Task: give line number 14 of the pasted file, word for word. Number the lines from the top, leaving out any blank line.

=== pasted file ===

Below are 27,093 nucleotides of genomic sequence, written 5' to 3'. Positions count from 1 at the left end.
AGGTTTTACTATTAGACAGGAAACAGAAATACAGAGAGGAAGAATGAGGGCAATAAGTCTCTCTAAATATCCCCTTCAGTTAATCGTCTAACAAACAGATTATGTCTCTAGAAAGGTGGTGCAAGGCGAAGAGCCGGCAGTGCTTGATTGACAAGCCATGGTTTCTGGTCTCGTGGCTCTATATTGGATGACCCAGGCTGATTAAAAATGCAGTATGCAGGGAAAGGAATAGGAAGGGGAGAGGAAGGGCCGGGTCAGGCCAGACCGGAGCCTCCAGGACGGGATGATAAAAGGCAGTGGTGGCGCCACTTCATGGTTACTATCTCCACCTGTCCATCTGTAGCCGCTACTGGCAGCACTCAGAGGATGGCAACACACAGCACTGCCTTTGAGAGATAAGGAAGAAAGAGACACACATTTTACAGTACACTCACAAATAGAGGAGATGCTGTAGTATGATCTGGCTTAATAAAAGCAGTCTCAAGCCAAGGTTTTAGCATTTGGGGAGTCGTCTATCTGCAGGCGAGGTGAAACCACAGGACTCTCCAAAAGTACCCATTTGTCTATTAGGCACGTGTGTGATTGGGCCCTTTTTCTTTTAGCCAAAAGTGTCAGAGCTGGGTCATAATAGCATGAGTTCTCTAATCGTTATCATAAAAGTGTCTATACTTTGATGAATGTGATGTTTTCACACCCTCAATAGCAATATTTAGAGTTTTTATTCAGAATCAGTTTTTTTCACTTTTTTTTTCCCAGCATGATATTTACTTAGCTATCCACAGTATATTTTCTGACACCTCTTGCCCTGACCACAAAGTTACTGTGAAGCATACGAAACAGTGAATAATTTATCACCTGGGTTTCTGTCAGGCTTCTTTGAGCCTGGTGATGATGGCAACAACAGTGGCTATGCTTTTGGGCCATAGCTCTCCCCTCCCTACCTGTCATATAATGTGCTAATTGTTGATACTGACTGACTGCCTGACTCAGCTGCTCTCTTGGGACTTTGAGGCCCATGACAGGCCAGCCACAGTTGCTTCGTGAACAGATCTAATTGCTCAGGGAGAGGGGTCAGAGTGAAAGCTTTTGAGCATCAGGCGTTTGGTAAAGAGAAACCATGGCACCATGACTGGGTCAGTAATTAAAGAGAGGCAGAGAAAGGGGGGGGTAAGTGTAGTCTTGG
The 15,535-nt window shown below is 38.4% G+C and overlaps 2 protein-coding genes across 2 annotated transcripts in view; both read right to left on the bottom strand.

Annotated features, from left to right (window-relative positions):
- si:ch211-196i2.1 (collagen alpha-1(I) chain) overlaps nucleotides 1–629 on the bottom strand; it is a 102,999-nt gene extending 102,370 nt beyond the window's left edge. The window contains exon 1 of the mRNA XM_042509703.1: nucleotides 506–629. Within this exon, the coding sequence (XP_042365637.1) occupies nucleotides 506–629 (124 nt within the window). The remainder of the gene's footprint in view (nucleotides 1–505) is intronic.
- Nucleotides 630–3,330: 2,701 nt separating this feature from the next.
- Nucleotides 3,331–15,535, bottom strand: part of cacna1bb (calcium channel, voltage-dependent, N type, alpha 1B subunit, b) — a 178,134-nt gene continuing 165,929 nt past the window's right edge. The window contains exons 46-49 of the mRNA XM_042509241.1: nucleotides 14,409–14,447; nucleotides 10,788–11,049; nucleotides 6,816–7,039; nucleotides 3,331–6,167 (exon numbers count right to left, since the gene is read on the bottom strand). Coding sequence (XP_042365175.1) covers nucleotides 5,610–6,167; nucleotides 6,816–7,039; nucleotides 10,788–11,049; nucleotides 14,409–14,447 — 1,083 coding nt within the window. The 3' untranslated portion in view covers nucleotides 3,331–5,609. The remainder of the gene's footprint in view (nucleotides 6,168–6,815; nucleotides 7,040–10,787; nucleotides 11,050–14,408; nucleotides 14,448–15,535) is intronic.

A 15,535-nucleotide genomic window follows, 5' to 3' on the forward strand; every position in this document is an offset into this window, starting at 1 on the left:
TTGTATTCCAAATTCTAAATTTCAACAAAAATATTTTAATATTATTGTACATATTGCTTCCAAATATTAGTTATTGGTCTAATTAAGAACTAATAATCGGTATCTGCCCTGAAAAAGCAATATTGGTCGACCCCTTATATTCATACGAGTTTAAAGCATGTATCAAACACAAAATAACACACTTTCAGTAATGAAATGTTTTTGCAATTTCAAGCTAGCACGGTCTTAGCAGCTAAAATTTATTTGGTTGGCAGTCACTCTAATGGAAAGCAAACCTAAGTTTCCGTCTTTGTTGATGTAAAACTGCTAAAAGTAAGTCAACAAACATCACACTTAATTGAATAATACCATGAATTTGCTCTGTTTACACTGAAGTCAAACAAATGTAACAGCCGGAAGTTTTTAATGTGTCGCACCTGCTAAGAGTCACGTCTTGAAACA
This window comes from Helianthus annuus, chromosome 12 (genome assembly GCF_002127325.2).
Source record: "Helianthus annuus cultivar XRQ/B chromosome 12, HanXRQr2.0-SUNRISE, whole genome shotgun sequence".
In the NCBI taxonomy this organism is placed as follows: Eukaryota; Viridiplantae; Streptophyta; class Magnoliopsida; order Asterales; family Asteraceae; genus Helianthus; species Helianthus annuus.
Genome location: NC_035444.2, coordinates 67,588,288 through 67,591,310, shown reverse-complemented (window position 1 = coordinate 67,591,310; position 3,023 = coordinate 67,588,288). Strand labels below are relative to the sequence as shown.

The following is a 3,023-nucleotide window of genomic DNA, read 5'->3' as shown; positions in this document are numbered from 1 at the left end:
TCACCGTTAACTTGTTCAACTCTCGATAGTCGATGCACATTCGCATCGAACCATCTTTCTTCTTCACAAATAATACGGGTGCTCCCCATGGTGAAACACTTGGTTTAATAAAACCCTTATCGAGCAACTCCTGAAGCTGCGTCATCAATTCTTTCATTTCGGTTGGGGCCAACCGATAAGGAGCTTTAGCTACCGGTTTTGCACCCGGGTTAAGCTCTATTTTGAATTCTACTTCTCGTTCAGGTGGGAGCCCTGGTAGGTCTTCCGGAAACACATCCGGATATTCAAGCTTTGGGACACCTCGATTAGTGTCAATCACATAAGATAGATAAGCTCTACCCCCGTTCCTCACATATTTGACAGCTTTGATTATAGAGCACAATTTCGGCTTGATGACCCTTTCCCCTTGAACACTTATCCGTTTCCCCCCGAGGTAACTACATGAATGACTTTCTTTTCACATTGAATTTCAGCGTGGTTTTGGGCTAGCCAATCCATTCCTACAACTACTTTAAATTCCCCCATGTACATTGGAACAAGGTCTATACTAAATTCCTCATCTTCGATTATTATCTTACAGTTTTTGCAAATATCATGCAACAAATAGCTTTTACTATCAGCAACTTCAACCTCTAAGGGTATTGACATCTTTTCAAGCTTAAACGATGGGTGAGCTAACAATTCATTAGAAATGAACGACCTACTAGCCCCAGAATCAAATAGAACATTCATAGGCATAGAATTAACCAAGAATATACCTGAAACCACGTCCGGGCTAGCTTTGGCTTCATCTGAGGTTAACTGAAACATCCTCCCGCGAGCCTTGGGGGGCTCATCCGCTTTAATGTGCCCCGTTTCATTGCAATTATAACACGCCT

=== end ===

The following is a 3,023-nucleotide window of genomic DNA, read 5'->3' as shown; positions in this document are numbered from 1 at the left end: